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Thursday, August 27, 2009

What, Me Worry?


It's a classic phrase, originating with Mad Magazine's Alfred E. Neuman. It implies that someone has not a care in the world. Unfortunately, it's hard to put into practice, and it's something that I can never seem to master.

Earlier this year I had an epiphany, realizing that problems I have with anxiety stem almost entirely from worrying about things that have yet to come to pass and may never actually happen. Even though I come across as confident in my profession, I struggle with feeling that confidence inwardly. I think this is something many vets and other doctors also have an issue with.

Today I removed the anal sacs on a poodle. I've done this surgery before but not in over 5 years. I'm a good surgeon, and have done more complicated and life-threatening surgeries. Much of the time I worry about them, but today more so for some reason. This kind of surgery has risks of complications, some of them serious. If you don't remove all of the glandular material, it can lead to draining tracts that require further surgery. Perhaps the most serious potential risk is of damage to the rectal nerves and muscles, resulting in fecal incontinence; basically the dog has a hard time keeping feces in, and they may just fall out. These risks are possible, though don't happen in most cases.

So what do I do? I spend all afternoon worrying about this little dog. I keep rechecking the anal tone to see if there is muscle or nerve damage. I imagine what will happen if there is incontinence, even though I warned the client of this risk before ever doing the surgery. I fret over whether or not I removed all of the sac tissue. And basically I work myself up over things that may or may not ever happen.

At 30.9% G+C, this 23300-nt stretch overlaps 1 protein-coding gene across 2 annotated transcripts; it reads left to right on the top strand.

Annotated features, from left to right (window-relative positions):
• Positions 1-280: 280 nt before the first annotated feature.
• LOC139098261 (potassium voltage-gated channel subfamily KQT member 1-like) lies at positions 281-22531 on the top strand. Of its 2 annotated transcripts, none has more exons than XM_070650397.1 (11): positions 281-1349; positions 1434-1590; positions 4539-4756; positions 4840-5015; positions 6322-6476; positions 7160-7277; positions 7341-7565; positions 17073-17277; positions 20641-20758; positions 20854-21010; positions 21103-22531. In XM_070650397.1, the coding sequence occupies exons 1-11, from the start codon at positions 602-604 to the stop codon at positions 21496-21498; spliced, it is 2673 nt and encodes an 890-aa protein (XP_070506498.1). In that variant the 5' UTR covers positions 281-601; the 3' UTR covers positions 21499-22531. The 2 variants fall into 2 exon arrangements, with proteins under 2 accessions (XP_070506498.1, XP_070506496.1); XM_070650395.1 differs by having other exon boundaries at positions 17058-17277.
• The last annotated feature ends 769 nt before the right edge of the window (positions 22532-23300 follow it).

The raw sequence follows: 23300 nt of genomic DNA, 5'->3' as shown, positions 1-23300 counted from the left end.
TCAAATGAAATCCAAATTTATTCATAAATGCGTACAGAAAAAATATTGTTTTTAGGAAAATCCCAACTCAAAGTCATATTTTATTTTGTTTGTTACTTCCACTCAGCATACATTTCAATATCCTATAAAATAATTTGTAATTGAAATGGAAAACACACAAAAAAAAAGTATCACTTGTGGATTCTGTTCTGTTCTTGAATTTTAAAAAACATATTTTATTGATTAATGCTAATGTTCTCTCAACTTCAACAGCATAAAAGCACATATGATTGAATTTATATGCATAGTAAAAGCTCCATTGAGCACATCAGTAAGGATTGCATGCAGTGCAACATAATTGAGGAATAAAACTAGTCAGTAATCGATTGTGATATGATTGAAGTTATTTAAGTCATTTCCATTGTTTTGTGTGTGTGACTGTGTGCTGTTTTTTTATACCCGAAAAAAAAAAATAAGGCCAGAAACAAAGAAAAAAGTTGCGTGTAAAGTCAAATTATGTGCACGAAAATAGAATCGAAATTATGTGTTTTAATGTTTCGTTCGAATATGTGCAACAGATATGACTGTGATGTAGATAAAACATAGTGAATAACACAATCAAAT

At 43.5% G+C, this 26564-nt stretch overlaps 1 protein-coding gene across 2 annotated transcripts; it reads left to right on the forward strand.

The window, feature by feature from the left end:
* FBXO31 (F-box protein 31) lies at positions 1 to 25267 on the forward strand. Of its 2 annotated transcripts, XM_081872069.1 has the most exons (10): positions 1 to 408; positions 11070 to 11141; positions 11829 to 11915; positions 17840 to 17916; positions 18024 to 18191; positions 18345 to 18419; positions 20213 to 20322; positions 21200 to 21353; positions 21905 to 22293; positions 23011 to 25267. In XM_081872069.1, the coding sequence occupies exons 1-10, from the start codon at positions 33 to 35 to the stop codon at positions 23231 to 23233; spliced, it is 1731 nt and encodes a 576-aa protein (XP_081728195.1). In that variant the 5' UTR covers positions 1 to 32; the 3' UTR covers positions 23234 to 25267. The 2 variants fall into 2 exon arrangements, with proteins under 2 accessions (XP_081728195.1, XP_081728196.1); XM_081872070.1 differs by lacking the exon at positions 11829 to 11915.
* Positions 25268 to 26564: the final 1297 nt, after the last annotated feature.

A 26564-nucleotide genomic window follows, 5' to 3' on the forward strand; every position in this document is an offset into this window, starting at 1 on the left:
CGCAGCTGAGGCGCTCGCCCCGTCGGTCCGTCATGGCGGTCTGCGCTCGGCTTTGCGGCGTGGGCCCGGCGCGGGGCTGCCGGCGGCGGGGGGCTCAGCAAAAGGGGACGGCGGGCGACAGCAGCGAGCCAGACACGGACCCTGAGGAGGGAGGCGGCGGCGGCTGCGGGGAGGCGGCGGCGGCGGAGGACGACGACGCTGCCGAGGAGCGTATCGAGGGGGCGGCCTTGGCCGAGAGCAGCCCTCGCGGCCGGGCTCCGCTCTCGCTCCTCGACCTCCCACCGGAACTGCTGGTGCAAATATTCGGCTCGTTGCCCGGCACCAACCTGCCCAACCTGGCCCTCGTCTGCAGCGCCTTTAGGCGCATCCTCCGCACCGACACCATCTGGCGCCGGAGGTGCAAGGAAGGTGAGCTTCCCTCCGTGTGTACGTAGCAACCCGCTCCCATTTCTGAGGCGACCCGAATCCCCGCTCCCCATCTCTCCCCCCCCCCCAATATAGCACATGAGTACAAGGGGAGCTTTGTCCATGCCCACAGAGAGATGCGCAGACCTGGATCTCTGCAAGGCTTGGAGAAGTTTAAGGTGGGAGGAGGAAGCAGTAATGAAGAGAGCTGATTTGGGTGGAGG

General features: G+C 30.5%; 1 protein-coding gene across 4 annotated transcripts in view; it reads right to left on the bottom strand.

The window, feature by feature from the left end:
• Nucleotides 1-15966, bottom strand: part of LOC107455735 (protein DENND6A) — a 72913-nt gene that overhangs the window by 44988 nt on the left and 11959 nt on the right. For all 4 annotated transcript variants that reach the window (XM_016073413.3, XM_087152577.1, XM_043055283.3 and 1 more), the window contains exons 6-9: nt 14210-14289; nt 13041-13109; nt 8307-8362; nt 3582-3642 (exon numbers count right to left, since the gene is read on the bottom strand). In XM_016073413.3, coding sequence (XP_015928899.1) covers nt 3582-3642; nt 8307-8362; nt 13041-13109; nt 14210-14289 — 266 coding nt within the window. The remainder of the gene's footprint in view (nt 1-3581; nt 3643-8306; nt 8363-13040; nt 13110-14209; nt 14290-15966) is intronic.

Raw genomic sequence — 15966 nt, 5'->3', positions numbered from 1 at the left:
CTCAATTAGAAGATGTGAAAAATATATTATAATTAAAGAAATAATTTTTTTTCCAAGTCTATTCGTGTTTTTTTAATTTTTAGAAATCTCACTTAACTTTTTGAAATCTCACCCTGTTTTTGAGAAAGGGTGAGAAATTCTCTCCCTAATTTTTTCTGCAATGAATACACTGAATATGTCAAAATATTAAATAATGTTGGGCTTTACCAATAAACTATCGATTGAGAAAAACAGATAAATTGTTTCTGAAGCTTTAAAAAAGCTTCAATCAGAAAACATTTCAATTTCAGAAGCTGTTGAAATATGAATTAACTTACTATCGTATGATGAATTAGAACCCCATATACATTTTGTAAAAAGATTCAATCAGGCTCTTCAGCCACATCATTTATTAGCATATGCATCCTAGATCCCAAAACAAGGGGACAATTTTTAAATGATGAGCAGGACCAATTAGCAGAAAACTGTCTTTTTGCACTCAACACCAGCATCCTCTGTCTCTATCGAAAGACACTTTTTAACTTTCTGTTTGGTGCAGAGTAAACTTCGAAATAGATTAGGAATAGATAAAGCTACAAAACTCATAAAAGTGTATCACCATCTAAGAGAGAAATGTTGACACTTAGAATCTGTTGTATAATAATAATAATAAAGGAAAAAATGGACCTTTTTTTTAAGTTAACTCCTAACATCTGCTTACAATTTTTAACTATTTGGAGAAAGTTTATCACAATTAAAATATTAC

This is part of the difficulty in being a doctor. Your decisions and abilities affect the lives and health of pets and their people. This is actually a very stressful part of the job, more so for some that for others. Unfortunately, I happen to be one of those people who worries a lot. No doctor is perfect, and every doctor WILL make mistakes, which sometimes makes it even harder when you have tough situations.

In all likelihood this dog will be fine, as are the huge majority of pets I fret over. I have infinite respect for human medical professionals, as I could not imagine this kind of worry over a person's child or close family member.

5 comments:

  1. I am sure vets can relate to this. After all, it is just anal sacs! However, when you think about it, most human surgeons would not tackle surgery they had not done for five years ... vets have always had an attitude of dive in and do your best.. but it's not so easy anymore. You may have good "surgical" skills, but we expect human doctors to specialise, not only into surgery vs medical, but into which part of the body. Vets have to cover which species as well...
    Probably time we encouraged more vets too follow specialisations, and used them more for referral work. Would remove some of the worry associated with jobs we can;t do enough of to feel happy about?

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  2. I hear ya. Sometimes it makes you just want to be a pathologist!

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  3. Nicki, I hear ya right back! If I could stand to sit at a microscope all day I might think about it.

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  4. I would seriously consider a clin path career, but can't stomach the thought of giving up my life and going back to school!

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  5. Ugh. I know what you mean. Going for a specialty now is not in the works, and I certainly don't want to go back through that process.

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